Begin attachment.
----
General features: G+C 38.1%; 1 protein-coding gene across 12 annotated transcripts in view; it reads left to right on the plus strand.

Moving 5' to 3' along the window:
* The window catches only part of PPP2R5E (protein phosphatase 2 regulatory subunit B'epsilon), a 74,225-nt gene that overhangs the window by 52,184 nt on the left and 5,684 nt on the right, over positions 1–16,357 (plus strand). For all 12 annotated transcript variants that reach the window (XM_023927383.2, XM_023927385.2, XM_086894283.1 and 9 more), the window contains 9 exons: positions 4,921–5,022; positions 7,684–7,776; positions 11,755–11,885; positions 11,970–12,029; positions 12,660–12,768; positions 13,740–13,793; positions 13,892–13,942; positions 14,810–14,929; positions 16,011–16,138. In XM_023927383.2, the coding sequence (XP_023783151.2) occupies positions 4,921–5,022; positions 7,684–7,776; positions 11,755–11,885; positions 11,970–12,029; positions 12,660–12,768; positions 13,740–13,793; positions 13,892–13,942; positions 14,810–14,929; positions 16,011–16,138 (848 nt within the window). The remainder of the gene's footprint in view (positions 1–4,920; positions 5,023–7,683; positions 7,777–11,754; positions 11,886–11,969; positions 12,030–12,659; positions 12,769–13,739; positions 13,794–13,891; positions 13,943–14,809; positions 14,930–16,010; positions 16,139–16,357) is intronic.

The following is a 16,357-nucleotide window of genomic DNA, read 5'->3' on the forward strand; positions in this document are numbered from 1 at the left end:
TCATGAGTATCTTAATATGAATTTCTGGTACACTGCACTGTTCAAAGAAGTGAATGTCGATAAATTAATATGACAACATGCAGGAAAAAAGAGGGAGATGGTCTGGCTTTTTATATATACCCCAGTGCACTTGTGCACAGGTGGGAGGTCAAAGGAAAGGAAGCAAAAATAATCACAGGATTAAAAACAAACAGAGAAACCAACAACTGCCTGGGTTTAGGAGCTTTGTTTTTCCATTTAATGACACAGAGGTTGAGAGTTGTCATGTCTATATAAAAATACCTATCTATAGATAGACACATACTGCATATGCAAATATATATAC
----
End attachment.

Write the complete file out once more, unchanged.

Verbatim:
General features: G+C 38.1%; 1 protein-coding gene across 12 annotated transcripts in view; it reads left to right on the plus strand.

Moving 5' to 3' along the window:
* The window catches only part of PPP2R5E (protein phosphatase 2 regulatory subunit B'epsilon), a 74,225-nt gene that overhangs the window by 52,184 nt on the left and 5,684 nt on the right, over positions 1–16,357 (plus strand). For all 12 annotated transcript variants that reach the window (XM_023927383.2, XM_023927385.2, XM_086894283.1 and 9 more), the window contains 9 exons: positions 4,921–5,022; positions 7,684–7,776; positions 11,755–11,885; positions 11,970–12,029; positions 12,660–12,768; positions 13,740–13,793; positions 13,892–13,942; positions 14,810–14,929; positions 16,011–16,138. In XM_023927383.2, the coding sequence (XP_023783151.2) occupies positions 4,921–5,022; positions 7,684–7,776; positions 11,755–11,885; positions 11,970–12,029; positions 12,660–12,768; positions 13,740–13,793; positions 13,892–13,942; positions 14,810–14,929; positions 16,011–16,138 (848 nt within the window). The remainder of the gene's footprint in view (positions 1–4,920; positions 5,023–7,683; positions 7,777–11,754; positions 11,886–11,969; positions 12,030–12,659; positions 12,769–13,739; positions 13,794–13,891; positions 13,943–14,809; positions 14,930–16,010; positions 16,139–16,357) is intronic.

The following is a 16,357-nucleotide window of genomic DNA, read 5'->3' on the forward strand; positions in this document are numbered from 1 at the left end:
TCATGAGTATCTTAATATGAATTTCTGGTACACTGCACTGTTCAAAGAAGTGAATGTCGATAAATTAATATGACAACATGCAGGAAAAAAGAGGGAGATGGTCTGGCTTTTTATATATACCCCAGTGCACTTGTGCACAGGTGGGAGGTCAAAGGAAAGGAAGCAAAAATAATCACAGGATTAAAAACAAACAGAGAAACCAACAACTGCCTGGGTTTAGGAGCTTTGTTTTTCCATTTAATGACACAGAGGTTGAGAGTTGTCATGTCTATATAAAAATACCTATCTATAGATAGACACATACTGCATATGCAAATATATATAC